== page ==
Sarah Kendzior, writing in Politico Magazine on the media’s portrayal of Women In Charge as either demure princess-types, or intimidating ball-busters:
As problematic as the idealized portrayal of [U.N. Ambassador Samantha] Power may be, she at least meets the criteria— conventionally attractive, young, statuesque—to be the object of repeated glowing profiles, willingly photographed in an endless series of couture gowns. The Janet Napolitanos and Janet Renos of the world, powerful Cabinet-level officials like Power without the requisite princess factor, are not accorded similar treatment. The grandmotherly Janet Yellen may be the most powerful woman in the world now that she is head the Federal Reserve, but she probably will not be posing in a satin cocktail dress anytime soon. And is that a bad thing?
Unless, of course, you assume that media attention (Vogue profiles, Anne Leibovitz photo sessions and couture ballgowns) is some kind of reward, a prize that women in positions of power - or all women - are supposed to want. It would be completely characteristic of the media to assume that its attention is a benefit, not a hindrance.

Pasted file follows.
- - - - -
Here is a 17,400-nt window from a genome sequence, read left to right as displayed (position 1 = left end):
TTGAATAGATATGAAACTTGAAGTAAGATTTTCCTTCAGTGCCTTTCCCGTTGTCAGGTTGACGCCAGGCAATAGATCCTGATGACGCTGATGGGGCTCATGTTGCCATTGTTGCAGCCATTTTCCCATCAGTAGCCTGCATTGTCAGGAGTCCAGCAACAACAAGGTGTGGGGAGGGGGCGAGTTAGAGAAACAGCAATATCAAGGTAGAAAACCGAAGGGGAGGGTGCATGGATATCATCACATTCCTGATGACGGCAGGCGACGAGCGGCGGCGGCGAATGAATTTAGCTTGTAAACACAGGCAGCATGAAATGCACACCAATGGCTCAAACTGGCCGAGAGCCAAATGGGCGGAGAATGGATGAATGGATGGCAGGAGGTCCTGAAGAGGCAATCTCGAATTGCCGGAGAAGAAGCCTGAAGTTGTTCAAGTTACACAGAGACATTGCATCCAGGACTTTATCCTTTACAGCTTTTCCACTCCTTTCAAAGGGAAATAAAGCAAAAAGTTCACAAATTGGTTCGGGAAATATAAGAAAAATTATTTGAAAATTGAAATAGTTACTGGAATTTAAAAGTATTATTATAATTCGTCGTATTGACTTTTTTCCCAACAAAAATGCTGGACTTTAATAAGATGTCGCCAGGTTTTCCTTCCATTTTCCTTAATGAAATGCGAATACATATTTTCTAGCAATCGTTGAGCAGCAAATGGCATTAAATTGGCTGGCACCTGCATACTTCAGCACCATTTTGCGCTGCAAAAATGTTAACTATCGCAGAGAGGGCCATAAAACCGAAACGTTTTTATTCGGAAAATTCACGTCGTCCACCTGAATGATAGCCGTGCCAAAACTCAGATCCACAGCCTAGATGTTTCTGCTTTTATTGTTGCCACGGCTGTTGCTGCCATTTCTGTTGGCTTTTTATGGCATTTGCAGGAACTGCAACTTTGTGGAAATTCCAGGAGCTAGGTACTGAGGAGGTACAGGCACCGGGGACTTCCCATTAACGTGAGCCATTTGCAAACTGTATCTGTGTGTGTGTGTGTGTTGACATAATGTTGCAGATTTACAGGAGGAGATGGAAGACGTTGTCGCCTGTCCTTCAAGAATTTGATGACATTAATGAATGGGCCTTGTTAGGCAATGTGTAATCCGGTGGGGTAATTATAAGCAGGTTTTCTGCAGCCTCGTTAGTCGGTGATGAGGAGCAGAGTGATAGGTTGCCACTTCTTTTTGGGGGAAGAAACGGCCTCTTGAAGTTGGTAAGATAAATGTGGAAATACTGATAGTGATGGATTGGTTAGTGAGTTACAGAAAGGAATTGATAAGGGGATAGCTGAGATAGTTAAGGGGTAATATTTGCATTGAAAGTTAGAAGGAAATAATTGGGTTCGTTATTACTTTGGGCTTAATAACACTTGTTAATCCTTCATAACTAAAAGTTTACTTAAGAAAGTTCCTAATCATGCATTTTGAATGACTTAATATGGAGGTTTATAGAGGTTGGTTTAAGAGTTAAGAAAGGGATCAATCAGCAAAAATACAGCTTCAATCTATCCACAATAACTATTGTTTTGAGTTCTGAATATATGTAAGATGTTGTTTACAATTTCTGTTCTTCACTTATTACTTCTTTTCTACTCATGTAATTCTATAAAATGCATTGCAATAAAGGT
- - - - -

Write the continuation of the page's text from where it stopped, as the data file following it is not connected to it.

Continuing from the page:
Kendzior goes on to question whether the press would ever give Dick Cheney the same style- and appearance-focused treatment they gave Condoleeza Rice. No, they wouldn’t, and there’s a very good reason: Rice is attractive and stylish, Cheney is decidedly not. On the other hand, five seconds’ worth of Googling turned up this New Yorker profile of Paul Ryan, which mentions his “wavy dark hair” and habit of doing “punishing early-morning workouts” in the first paragraph.
The media loves its Sheryl Sandbergs and Marissa Meyerses; pretty, stylish boss-ladies (but not bossy!) for consumer-facing companies, with successful & supportive spouses, to boot. Aspirational women. I’d guess that neither of them have the same degree of real-world power and influence as, say: Janet Yellen (Federal Reserve), Ellen Kullman (DuPont), Maryllin Hewson (Lockheed Martin), Phoebe Novakovic (General Dynamics), Deirdre Connelly (GlaxoSmithKline), and etc. To my knowledge, none of these women have written books about achieving work-life balance.
This is all a TL;DR way of saying: media recognition maybe isn’t that great or useful for women in powerful positions.